Pro tip: This time schedule is actually quite common in non-touristy Italian cities (like Genoa and Bologna). It’s only the touristy destinations that open most of the day, like in the US.

Have a Bicerin

Love coffee? Love hot chocolate, too? Then Turin is the place for you. It’s the birthplace of bicerin, a traditional hot drink of espresso, chocolate, and milk layered in a glass. You can’t leave Turin without trying this drink! Two popular spots to enjoy it are Caffe Al Bicerin and Cafe Torino. I went to Caffe Al Bicerin and can report back that the ambiance inside is so cozy.

Caffe Al Bicerin in Turin

Head to Monte dei Capuccini for Sunset

Did you really visit Turin if you didn’t see that view? The one in all the photographs and brochures? Jokes aside, the iconic view over Turin from Monte dei Capuccini is really gorgeous and absolutely worth the short uphill trek from the city center. This is the closest thing to a touristy spot in Turin, but you should have no problem getting an unobstructed view. You can see all the way to the Alps, which had bits of snow when I went in early September! I recommend going during sunset, but anytime of day is worth it.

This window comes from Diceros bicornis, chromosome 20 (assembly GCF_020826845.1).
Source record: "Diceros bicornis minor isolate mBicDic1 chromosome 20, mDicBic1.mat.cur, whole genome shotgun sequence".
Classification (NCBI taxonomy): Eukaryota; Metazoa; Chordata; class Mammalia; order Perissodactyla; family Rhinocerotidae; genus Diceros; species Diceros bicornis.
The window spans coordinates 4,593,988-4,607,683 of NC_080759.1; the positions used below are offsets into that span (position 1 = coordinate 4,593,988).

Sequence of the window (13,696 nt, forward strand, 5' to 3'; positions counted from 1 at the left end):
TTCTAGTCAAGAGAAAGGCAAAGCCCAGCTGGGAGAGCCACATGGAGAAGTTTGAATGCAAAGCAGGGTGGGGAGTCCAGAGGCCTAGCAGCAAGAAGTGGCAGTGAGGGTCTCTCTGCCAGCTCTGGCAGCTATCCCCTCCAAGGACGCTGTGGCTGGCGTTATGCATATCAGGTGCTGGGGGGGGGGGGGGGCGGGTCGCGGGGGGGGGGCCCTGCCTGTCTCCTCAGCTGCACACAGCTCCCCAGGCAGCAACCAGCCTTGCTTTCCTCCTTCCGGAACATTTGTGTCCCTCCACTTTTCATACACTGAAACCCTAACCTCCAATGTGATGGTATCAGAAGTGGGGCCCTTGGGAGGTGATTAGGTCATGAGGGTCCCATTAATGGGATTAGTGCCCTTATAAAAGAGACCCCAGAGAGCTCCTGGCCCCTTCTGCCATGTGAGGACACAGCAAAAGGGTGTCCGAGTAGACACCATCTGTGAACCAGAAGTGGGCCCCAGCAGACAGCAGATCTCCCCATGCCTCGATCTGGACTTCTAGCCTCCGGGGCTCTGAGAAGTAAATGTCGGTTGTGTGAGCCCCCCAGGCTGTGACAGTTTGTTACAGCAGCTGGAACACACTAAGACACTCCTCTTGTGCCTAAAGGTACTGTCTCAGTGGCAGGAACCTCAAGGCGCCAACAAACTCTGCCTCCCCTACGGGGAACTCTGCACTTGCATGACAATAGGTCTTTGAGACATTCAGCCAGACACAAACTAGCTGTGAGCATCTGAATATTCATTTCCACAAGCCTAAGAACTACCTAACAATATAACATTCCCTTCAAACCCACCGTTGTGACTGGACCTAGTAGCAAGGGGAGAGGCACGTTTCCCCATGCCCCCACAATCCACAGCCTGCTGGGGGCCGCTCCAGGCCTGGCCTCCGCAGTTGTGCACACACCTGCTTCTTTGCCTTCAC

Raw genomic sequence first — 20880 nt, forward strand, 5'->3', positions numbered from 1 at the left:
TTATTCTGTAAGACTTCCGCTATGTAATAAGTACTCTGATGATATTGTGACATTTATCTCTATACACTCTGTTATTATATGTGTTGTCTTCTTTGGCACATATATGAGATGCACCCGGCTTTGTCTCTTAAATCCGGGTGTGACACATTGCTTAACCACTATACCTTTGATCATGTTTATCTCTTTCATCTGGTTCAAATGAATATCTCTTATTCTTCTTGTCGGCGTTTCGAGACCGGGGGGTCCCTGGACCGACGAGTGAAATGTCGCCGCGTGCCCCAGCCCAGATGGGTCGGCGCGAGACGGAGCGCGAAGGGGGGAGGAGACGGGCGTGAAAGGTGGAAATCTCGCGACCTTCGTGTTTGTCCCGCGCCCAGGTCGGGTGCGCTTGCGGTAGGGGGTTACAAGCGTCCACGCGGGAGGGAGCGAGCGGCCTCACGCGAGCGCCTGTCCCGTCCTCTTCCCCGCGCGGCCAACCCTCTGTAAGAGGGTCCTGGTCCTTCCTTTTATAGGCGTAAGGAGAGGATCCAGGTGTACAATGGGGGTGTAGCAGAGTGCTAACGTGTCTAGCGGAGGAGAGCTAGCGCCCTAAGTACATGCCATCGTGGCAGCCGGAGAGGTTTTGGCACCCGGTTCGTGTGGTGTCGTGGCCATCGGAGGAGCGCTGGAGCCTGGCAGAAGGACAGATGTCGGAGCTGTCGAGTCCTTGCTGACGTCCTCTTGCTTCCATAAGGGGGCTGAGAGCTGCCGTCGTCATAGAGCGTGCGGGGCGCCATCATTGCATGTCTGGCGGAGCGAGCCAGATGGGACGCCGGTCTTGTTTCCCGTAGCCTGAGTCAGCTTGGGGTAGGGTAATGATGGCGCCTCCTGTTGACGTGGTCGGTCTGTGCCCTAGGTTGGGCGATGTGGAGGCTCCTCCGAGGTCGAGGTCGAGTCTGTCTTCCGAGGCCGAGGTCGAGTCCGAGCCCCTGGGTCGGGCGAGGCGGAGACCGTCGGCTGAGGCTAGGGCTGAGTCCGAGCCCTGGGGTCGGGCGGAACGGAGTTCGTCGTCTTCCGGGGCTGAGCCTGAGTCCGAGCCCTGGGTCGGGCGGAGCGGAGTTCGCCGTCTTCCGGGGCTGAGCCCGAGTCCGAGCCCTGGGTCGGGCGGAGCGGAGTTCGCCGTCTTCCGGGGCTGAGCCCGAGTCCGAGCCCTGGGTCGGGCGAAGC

Monte dei Capuccini view over Turin Italy

See the Mole Antonelliana

The Mole Antonelliana is the landmark of Turin. It was originally meant to be a synagogue, but ended up as a monument. Inside the Mole Antonelliana is the National Museum of Cinema, as well as an elevator to the top of the building for panoramic views over Turin. You can purchase tickets for €8, plus €1.50 if bought in advance on the official site

Mole Antonelliana in Turin Italy

Expect Turin to Look a Little Grunge

Especially when businesses have their graffiti-covered shutters closed between lunch and dinner, Turin can look a little grungy. It’s an industrial city, and it shows in some areas. It’s nothing to be concerned about, but just a heads up in case you’re used to Italian destinations like Florence, for example. Simply take the same precautions you would anywhere else, like not flashing valuables unnecessarily and trying not to walk alone after dark.

Italian street performers in Turin

Strut Down Via Roma